Skill Acquisition

Well this blog is a little later than I had hoped but work is very busy at the moment, more about that in another blog.

Over the xmas and new year period I had to do quite a lot of marking. One of the modules I was marking was skill acquisition and students had to make a DVD of them coaching a session and explain using a commentary what they were doing and why.

Most students logically developed their chosen techniques, normally from a closed environment to a more open environment, many approached feedback using specific learning styles for specific athletes and most created a structured and progressive learning environment.

Some that struck me though was how some sports seem to have some standard practices relating to skill acquisition and this made me question what judo’s practices are. Here are some the students did:

One student was teaching sprint starts, she is a level 2 athletics coach. When she started her session she asked the athletes to keep their feet on a line and lean as far forward as possible. The foot they put forward first was their preferred or dominant foot. This made me think, I wouldn’t know the dominant foot of my athletes, they do the judo techniques the way they’re taught and based upon whether they are left or right handed. Is this correct?

Another student taught golf. When his athlete moved off balance during the swing he placed his hand on his head. When judo players turn in for a technique and go off balance we tend to adjust their shoulders or their weight distribution in some way, interestingly when we teach kuzushi will tell tori to control the head…..

The same student had a system for teaching the athlete to correct himself (encouraging intrinsic feedback is good) and I wondered how judo coaches do this. For some coaches say that when creating kuzushi and you hikite hand pulls you should ‘look at your watch’ this is a way of getting players to self check.

A final one was a swimming coach teach front crawl or freestyle. I didn’t know that when you do this stroke one of the key points is to lift as high as possible with your elbow when your arm comes out of the water. A small technical point a none swimmer or beginner might find hard and I think we have many of these in judo – point your toes in O Soto, straight sweeping leg in ashi waza etc. What she told her athlete to do was have his thumb touch his armpit as he lifted his arm out of the water.

So my question is this – what do we do in judo? I remember being taught O Uchi Gari and being told to imagine a piece of chalk between my toes drawing a circle so that I kept my toes close to the floor and I still find myself saying this when I coach O Uchi Gari. What do other people say?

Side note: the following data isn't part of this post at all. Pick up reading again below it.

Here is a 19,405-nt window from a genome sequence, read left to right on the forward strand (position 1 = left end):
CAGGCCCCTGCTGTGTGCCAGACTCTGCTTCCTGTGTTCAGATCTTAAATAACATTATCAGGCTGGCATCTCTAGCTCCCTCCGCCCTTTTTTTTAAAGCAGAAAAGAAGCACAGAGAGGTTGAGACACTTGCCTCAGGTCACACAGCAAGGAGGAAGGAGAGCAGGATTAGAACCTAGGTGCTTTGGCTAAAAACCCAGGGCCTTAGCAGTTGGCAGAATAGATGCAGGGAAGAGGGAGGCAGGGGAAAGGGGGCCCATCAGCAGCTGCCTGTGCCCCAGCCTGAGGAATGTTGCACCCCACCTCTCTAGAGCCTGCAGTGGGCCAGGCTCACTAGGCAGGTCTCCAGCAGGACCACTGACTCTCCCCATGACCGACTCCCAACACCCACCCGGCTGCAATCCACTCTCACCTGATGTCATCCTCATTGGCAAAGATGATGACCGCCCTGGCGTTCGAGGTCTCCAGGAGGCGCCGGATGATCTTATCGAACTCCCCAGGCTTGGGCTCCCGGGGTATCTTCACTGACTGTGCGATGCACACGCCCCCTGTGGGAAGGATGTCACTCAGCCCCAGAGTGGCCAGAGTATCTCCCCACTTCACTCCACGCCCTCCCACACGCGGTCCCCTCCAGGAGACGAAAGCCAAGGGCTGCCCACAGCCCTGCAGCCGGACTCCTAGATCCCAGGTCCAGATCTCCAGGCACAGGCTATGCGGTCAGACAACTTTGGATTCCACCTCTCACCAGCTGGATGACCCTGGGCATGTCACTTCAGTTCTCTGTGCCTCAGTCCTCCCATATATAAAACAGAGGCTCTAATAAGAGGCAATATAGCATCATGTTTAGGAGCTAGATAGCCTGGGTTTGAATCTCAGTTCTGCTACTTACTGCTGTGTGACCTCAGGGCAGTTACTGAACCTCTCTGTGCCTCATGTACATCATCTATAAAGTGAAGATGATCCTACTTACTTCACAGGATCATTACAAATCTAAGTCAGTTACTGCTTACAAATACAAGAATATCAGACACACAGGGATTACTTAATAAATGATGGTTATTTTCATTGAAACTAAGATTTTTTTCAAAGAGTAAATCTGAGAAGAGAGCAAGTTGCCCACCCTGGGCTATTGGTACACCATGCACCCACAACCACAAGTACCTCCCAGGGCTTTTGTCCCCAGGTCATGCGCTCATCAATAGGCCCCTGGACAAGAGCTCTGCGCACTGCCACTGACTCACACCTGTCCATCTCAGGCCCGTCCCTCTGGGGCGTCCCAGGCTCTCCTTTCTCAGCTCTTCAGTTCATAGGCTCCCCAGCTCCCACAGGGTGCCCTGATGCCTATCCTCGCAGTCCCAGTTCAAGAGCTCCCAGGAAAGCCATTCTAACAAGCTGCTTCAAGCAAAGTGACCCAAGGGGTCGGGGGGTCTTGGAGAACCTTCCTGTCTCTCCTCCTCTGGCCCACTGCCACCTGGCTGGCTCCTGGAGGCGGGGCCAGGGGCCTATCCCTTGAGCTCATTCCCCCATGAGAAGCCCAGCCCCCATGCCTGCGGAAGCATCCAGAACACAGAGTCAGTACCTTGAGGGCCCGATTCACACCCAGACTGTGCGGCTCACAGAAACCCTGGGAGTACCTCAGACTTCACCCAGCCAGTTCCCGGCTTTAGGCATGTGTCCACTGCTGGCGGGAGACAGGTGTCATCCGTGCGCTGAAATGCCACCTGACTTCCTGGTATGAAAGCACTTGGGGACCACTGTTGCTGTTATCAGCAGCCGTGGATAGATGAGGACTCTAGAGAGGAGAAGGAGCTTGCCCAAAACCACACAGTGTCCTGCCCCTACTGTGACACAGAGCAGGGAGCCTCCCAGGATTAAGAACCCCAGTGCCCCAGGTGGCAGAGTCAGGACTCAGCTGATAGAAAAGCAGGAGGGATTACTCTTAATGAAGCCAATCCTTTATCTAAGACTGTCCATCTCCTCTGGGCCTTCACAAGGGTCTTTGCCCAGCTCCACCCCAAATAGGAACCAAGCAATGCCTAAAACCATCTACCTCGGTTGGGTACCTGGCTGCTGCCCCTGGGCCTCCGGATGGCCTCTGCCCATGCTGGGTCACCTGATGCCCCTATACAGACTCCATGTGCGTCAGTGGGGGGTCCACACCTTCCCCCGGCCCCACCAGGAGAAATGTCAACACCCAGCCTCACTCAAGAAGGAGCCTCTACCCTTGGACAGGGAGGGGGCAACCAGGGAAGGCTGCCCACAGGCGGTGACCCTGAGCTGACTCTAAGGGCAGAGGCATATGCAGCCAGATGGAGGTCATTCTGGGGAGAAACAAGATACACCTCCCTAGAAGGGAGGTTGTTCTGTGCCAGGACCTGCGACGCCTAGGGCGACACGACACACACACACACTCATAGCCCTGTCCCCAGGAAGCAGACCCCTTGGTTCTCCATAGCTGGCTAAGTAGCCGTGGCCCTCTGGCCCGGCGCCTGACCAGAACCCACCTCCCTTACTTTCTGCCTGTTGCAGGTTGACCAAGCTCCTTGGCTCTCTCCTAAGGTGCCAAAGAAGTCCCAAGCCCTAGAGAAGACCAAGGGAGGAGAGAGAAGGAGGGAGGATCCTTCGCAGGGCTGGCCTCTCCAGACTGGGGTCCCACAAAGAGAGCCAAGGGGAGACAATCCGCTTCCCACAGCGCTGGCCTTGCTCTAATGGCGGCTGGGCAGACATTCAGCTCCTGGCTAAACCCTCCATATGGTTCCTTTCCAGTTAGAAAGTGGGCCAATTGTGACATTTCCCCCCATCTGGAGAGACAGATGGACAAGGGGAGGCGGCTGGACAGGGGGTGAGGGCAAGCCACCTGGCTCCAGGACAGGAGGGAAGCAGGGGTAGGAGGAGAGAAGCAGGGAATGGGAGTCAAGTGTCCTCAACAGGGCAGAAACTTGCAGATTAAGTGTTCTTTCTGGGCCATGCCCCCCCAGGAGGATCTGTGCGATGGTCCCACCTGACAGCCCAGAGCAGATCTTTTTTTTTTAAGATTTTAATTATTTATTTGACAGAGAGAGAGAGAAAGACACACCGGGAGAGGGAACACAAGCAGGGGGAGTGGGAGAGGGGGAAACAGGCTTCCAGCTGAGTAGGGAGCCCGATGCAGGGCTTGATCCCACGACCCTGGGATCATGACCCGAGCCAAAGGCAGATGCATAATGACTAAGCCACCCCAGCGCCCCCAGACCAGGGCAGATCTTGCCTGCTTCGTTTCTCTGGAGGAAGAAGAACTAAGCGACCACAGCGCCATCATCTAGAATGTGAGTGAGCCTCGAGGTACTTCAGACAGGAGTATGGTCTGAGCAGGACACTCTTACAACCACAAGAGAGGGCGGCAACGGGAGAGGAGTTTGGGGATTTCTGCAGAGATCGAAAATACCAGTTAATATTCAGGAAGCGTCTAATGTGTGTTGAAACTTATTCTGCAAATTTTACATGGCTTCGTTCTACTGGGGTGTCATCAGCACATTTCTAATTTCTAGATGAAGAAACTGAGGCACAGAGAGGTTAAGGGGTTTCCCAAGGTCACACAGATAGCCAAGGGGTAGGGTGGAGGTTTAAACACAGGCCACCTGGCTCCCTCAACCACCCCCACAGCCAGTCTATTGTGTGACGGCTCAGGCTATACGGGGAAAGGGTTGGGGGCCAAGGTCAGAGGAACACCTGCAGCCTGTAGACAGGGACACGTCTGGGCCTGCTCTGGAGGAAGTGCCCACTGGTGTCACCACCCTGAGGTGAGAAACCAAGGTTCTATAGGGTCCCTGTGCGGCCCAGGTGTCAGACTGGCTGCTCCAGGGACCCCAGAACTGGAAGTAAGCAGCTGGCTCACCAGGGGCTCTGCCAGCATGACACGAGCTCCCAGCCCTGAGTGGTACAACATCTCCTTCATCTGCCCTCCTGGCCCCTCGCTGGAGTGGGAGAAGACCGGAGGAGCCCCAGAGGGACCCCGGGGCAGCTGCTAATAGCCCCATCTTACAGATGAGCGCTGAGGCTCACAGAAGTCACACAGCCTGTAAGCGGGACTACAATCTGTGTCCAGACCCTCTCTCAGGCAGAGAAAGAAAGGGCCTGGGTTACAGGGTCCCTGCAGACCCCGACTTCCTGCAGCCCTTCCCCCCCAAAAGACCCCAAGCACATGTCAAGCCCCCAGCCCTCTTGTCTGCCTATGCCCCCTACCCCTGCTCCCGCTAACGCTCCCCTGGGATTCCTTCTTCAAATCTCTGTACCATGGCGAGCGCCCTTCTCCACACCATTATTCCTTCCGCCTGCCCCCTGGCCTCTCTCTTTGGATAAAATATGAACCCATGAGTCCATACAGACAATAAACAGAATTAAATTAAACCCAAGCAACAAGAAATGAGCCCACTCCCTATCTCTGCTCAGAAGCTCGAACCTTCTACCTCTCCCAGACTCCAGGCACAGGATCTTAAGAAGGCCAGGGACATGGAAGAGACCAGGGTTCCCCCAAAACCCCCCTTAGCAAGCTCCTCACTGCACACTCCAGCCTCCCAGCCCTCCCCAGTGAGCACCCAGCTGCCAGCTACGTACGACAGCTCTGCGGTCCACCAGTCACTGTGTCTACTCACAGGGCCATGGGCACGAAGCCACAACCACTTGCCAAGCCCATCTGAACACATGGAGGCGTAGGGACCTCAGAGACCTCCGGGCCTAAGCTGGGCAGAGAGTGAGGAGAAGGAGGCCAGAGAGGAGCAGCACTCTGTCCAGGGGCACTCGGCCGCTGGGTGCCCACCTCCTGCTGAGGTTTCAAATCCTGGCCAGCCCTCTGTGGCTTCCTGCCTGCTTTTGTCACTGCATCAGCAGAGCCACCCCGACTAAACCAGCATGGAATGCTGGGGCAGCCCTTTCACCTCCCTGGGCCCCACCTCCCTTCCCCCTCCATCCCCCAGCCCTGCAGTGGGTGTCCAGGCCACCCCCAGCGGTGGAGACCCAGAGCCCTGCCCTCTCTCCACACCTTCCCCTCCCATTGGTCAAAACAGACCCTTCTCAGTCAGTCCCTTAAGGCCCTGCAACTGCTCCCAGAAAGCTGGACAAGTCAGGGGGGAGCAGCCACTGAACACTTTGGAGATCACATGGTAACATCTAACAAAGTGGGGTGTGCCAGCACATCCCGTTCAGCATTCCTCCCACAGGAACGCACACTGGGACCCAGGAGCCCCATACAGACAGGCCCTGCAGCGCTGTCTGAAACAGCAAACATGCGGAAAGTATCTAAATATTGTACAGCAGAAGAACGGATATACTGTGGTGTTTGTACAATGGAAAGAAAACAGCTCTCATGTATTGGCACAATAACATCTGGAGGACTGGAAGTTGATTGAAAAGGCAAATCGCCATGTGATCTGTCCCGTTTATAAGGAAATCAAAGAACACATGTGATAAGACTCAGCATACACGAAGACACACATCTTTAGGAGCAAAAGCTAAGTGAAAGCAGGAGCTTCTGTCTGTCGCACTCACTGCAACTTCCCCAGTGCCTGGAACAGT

The second question is why don’t we have a list? Surely a list that is distributed on coaching course would help young coaches?

Please add some comments, ideas below.


1 Comment

Filed under Anglia Ruskin Sports Coaching & Physical Education degree, Coaching Judo, EJU level 4 & 5 coaching awards, Judo

One response to “Skill Acquisition

  1. Sharon

    From an ex judoka, judo coach, blackbelt female who had numerous comebacks from injury but who so developed resilience and motivation from her various experiences of judo when young in the ate 70s and early 80s. Here goes
    Here are my comments
    A list is good- first watch the judoka- watch their strengths and weaknesses- reflect on these- enable the judoka to have an open mind and to listen to the,selves and the coach.
    Then emable the judoka to develop their strengths and manage their health and wllbeing to minimise injury risk but maximise opportunities to win. And build their confidence on the mat.
    A VAK approach enables you to work with the judoka to enable them to understand what the can see , hear or do then enable the judoka to wor k with weoght distribution. Kata practice helps —many many hours. Swap 1 session per week over 4 months or at a practice. So many hours practice enabes things to be done instinctively / autonomically. As a coach- You need to know if a judoka is a fighter or a player as well as understanding their drivers to enable them to exceed their goals. My first coach was Sailor Farendon in Midland area. He talked a lot of sense to me. He must have because it took me just over 3.5 years to get my blackbelt, and become reserve for national squad, took me about 2.5 yrs to be midland area champion and throw a brown belt who was 2 kyu grades higher than me and twice my weight in 1 event. ZSo I guess he knew what he was on about.
    Finally if a judoa knew about reflexology and how to use it to benefit themselves, their recovery rate would improve and o would other aspects of their judomy memories remain- and I don’t regret a moment – even my injuries. Injuriies just provided me ith a different approach to training
    And management of frustration!

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